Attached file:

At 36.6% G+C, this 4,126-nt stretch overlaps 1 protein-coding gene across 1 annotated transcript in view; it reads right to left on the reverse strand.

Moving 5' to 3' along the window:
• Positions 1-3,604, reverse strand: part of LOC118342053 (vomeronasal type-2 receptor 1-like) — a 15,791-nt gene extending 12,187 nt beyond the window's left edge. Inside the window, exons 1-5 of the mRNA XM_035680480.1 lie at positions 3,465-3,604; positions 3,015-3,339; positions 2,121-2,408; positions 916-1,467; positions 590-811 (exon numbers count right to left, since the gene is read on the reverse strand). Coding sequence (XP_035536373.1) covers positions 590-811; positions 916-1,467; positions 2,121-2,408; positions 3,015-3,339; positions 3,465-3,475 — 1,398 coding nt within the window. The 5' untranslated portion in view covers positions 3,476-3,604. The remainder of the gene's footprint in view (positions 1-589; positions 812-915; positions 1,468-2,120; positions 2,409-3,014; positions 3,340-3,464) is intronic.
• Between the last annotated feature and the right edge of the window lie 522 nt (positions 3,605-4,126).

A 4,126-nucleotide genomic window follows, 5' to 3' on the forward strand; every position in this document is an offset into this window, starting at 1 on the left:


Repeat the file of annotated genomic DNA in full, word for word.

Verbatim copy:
At 36.6% G+C, this 4,126-nt stretch overlaps 1 protein-coding gene across 1 annotated transcript in view; it reads right to left on the reverse strand.

Moving 5' to 3' along the window:
• Positions 1-3,604, reverse strand: part of LOC118342053 (vomeronasal type-2 receptor 1-like) — a 15,791-nt gene extending 12,187 nt beyond the window's left edge. Inside the window, exons 1-5 of the mRNA XM_035680480.1 lie at positions 3,465-3,604; positions 3,015-3,339; positions 2,121-2,408; positions 916-1,467; positions 590-811 (exon numbers count right to left, since the gene is read on the reverse strand). Coding sequence (XP_035536373.1) covers positions 590-811; positions 916-1,467; positions 2,121-2,408; positions 3,015-3,339; positions 3,465-3,475 — 1,398 coding nt within the window. The 5' untranslated portion in view covers positions 3,476-3,604. The remainder of the gene's footprint in view (positions 1-589; positions 812-915; positions 1,468-2,120; positions 2,409-3,014; positions 3,340-3,464) is intronic.
• Between the last annotated feature and the right edge of the window lie 522 nt (positions 3,605-4,126).

A 4,126-nucleotide genomic window follows, 5' to 3' on the forward strand; every position in this document is an offset into this window, starting at 1 on the left: